Subd 2. from the same statute gets in to existing medical practice for reasons that are not apparent to me.  It includes the following introductory paragraph and goes on to cite the non-applicability of the statute to the issue of treating substance use disorders, use for non-therapeutic purposes, providing a scheduled drug for the purpose of terminating life in a person with intractable pain, and using a non-approved drug.  Based on my experience Schedule II-V drugs are widely used for non-therapeutic purposes if use for any indication outside of analgesia is considered a non-therapeutic purpose.  A few examples include taking extra medication for insomnia, anxiety, depression as well as mixing the medication with alcohol for an added effect.  It seems more than a little naive to me to think that a controlled substance with broad effects on the conscious state that potentially reinforces its own use will be not be used for other purposes.  That includes the use of cannabis and marijuana.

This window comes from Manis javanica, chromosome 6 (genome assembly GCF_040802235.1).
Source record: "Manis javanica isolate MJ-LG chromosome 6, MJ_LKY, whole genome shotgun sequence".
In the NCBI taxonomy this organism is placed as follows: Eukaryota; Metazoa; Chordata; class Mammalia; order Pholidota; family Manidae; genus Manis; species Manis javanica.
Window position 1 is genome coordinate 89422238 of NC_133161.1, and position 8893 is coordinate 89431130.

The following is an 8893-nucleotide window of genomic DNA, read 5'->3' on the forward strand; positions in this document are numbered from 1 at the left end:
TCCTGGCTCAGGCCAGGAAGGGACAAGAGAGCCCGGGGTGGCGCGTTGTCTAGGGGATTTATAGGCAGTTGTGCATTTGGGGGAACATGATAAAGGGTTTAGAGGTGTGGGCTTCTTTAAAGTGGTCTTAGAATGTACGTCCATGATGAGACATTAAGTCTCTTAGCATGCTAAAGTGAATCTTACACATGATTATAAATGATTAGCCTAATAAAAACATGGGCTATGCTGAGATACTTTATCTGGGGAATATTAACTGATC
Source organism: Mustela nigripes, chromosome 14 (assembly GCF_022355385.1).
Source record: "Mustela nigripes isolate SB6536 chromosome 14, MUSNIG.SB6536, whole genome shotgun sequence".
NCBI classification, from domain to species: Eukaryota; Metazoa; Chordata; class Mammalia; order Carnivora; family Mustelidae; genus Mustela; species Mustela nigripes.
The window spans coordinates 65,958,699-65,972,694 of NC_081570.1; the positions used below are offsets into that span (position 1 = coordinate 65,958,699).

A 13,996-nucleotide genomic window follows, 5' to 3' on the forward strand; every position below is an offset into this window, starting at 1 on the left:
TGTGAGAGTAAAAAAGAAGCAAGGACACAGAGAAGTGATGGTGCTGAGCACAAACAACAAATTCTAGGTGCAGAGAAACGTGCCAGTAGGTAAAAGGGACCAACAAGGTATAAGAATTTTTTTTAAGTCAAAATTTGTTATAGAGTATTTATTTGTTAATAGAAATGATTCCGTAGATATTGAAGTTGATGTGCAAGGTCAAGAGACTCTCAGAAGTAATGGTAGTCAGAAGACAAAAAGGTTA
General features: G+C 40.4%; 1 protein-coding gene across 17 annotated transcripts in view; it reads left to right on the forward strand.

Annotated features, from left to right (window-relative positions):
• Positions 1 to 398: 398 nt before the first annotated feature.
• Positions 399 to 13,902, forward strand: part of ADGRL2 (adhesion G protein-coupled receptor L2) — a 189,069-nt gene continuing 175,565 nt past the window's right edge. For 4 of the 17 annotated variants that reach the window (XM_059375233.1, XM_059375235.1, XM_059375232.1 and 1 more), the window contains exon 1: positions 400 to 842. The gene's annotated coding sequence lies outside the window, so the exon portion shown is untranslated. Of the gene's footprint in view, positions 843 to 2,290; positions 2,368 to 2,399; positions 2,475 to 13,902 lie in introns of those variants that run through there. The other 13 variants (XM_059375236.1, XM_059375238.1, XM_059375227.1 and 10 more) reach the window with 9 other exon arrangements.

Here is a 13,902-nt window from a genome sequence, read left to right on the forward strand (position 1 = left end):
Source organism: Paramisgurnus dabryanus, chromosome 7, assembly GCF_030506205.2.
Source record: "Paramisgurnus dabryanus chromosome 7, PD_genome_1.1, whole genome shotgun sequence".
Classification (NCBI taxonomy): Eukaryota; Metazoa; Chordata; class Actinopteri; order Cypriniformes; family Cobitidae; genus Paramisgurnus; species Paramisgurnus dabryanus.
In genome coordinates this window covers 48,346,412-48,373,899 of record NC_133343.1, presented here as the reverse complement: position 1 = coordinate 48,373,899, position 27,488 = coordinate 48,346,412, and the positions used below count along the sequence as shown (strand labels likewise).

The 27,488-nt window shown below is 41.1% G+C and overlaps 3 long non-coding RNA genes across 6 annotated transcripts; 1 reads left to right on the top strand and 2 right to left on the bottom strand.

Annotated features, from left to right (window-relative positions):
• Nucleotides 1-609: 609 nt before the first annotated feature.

"§ Subd. 2.Prescription and administration of controlled substances for intractable pain. Notwithstanding any other provision of this chapter, a physician may prescribe or administer a controlled substance in Schedules II to V of section 152.02 to an individual in the course of the physician's treatment of the individual for a diagnosed condition causing intractable pain. No physician shall be subject to disciplinary action by the Board of Medical Practice for appropriately prescribing or administering a controlled substance in Schedules II to V of section 152.02 in the course of treatment of an individual for intractable pain, provided the physician keeps accurate records of the purpose, use, prescription, and disposal of controlled substances, writes accurate prescriptions, and prescribes medications in conformance with chapter 147."